June 20, 2012 - Vol 2, Issue 11
Cilasoft EAM - Control Powerful Users

Feature Article

Mysteries of the QUSEADPAUT System Value

By Dan Riehl

The QUSEADPAUT system value was introduced several years ago to address the concern that there was no way to keep adopted authority from flowing down the call stack to all subprograms. Whenever a program adopted authority, downstream programs had no way to turn off that adopted authority.

A short History of QUSEADPAUT

I recall when we, the AS/400 user community, back then, asked IBM for a way to create an adopting program that didn't propagate the adopted authority down the stack. We wanted an attribute we could set in the adopting program that said, "This program will adopt but will not pass the adopted authority to any other program." We wanted to contain the adoption within the adopting program itself and not pass it on.

With that functionality, we could control the use of adopted authority very granularly. We could adopt authority in a program that needed additional authority and specify that the program not pass that adopted authority to any called programs. That way we could easily control which programs adopted authority and never worry about the adopted authority being propagated outside of the program. That's what we asked for.

When IBM announced its version of the solution as a PTF to version 3.1 of the OS, we were all a bit dismayed. IBM didn't let us stop the propagation within the adopting program; instead IBM let us set a flag in a called program as to whether the called program was going to use the adopted authority passed to it. It was exactly backwards from what we had asked for. I'm sure many of you remember that discussion.

We wanted control from within the adopting and CALLing program. IBM supplied USEADPAUT to provide control inside the CALLed programs. I wish IBM had done it the other way.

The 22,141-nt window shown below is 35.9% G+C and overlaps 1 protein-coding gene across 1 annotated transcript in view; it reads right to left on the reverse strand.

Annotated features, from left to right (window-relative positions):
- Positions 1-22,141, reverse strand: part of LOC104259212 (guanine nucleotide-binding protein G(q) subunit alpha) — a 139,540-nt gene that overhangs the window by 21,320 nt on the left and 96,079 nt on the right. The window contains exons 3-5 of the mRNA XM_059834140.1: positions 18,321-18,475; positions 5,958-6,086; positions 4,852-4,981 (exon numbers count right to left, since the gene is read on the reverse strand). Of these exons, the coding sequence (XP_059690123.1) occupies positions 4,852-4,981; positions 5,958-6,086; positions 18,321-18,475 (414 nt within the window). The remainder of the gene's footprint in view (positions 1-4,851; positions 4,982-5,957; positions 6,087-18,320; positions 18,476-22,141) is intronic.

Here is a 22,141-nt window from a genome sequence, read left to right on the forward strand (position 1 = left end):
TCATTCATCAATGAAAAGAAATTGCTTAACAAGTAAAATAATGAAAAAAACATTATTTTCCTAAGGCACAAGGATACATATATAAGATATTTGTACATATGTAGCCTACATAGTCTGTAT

But, IBM ultimately got it right when they released the Built-In MI function MODINVAU, which can be used to stop the propagation of authority outside the adopting program or a program running under adopted authority. See the sidebar "Stop Adoption in the Calling Program using MODINVAU,"


In This Issue

Featured Article - Mysteries of QUSEADPAUT

Security Shorts - Managing User Profiles

Industry News and Calendar

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Security Shorts -

Caveat - Managing User Profiles Under Adopted Authority

By Dan Riehl

We often use the facility called "adopted authority" to allow a user to perform operations that they have no inherent authority to perform. For example, many of us use adopted authority to allow help desk users to reset a blown password or reset a user status from *DISABLED to *ENABLED.

You can also use adopted authority to allow the help desk to create user profiles or change other attributes of existing user profiles. But there is one major caveat when creating or changing user profiles under adopted authority; adopted authority cannot be used to assign a user to a group profile.

As an example, a help desk user runs a program to create a user profile. The program adopts the authority of Security Officer (QSECOFR), temporarily making the user "all powerful."

But in order to assign a user to a group profile (or supplemental group profile), the help desk user must have his or her own authority to the group profile being assigned to the user. Adopted authority cannot be used to assign the group.

The IBM documentation states that the user creating or changing the profile must have *CHANGE and *OBJMGT rights to the group profile in order to assign a user to the group and that the authority cannot come from the use of adopted authority.

This bothered me, as I did not want to give the help desk users that much authority to groups that they may need to assign. With *CHANGE authority, the help desk users would be able to run jobs as the group or otherwise hijack the group. (For more information on this exposure, see my article on "Protecting Your User Profiles.")

In my testing, I was able to confirm that I could remove the *EXECUTE right for the help desk user to the groups they need to assign, thereby preventing the misuse of the group profiles.

So, yes, you assign the help desk users *CHANGE and *OBJMGT rights to the group profile they need to assign and then remove their *EXECUTE rights, in order to protect the group from being misused.

It is interesting that the help desk users can change the other attributes of a user profile while running under QSECOFR adopted authority, but they cannot assign a new group to which they are not authorized.

See the IBM support document on this topic.

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